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A group of protesters were placed under arrest in Houston, Texas on June 2. No rioting or looting was reported but a group of protesters tried running from police after unconfirmed reports that they were trying to get on the freeway.

We Were Gassed, Arrested, and Maybe Exposed to COVID-19

The things that make mass arrests especially awful are now health risks.

Barely 10 minutes after Malik and Erikha Mason got out of their car in downtown Houston on Saturday night, the twins say, police hemmed them in along with dozens of other protesters and started firing pepper spray. Though their cellphone videos show the twins were on the sidewalk just before their arrest, the 22-year-old siblings were charged with obstructing the roadway.

From there, the night got worse: Instead of sending them to the regular booking center where lawyers could find them, the Houston Police Department crammed protestors into a gym at a substation. Several told The Marshall Project they spent the rest of the night there, with their arms zip-tied behind their backs in crowded corrals. There was no social distancing, no food, and nothing to drink—they couldn’t reach the water fountains with their hands bound behind them.

Some, like Erikha, had their masks confiscated. “I couldn’t even comprehend what was going on,” she said.

This is what it’s like to get picked up at a protest in the age of COVID-19. Though Houston is an example of a troubling arrest process paired with allegedly dangerous detention conditions, protesters from Los Angeles to Dallas to New York say they grappled with similar problems during a week of protests. The Associated Press says the demonstrations led to more than 9,000 arrests as Americans erupted over the death of George Floyd at the hands of Minneapolis police.

Police spokesmen say they are doing their best. Kese Smith, a public information officer for the Houston Police Department, says officers there give “multiple multiple warnings” before arresting people, adding, "We have from the beginning been doing everything we can to make sure that they’re treated humanely and given water."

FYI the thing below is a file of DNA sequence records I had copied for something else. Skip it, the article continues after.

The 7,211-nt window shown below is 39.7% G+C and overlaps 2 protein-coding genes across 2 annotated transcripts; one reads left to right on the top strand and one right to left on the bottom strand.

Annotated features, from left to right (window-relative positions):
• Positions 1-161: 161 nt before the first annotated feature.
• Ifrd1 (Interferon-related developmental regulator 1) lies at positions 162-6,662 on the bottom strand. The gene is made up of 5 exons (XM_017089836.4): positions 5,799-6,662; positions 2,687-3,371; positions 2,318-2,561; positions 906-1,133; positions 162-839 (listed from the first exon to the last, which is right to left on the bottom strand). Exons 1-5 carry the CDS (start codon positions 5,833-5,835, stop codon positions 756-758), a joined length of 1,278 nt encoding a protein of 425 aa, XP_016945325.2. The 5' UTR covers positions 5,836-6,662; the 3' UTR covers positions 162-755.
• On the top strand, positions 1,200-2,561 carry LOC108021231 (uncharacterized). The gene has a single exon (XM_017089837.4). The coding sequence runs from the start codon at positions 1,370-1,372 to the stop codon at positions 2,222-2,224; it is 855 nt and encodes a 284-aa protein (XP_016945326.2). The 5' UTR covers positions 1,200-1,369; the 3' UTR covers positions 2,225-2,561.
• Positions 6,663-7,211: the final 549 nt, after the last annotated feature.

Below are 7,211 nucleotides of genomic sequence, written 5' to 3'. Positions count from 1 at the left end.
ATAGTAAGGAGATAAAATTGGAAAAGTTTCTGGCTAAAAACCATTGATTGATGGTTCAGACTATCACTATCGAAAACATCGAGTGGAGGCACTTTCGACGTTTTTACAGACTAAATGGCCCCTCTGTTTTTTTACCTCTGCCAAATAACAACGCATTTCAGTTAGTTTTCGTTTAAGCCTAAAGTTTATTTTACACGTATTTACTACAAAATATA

In general, getting arrested sucks—and even more so during a mass arrest, where the sheer volume of people churning through the system drags out the handcuffed waiting game. But during coronavirus, some of the things that make mass demonstration arrests especially awful have actually become health risks.

“When you go to a protest you can come register your voice and maintain social distance when you can control your own body,” said Alec Karakatsanis, a lawyer and founder of the nonprofit law firm Civil Right Corps. “But when the police start chaining you in a van or when you’re in a bullpen with many people in close proximity, in cells that are filled with mucus and blood and feces and urine—and that’s what our jails look like—the mass arrest process is all the more dangerous.”

He said police officers sometimes deliberately make the process uncomfortable in an effort to discourage repeat protests.

Arrests can involve an hours-long booking process, an initial appearance before a judge or magistrate, a chance to pay bail, and a long release process. In between is a lot of waiting, usually in cramped communal spaces where social distancing is impossible.

During a mass arrest at a protest, the whole process often begins dramatically, with shouting and smoke. That’s what happened in Dallas on Monday, where police cornered peaceful protesters on a bridge and deployed smoke bombs before arresting them.

Similar scenes played out in cities from San Jose, California, to Washington, D.C. Such mass detention techniques can also make the whole arrest process more arbitrary than usual by ensnaring uninvolved passersby. In Los Angeles, a couple said they were on an evening walk when they were swept up by police arresting protesters, according to Kath Rogers, executive director of the National Lawyers Guild of Los Angeles.

After the transport comes the waiting—often in bullpens, crammed with dozens of people sharing a single toilet.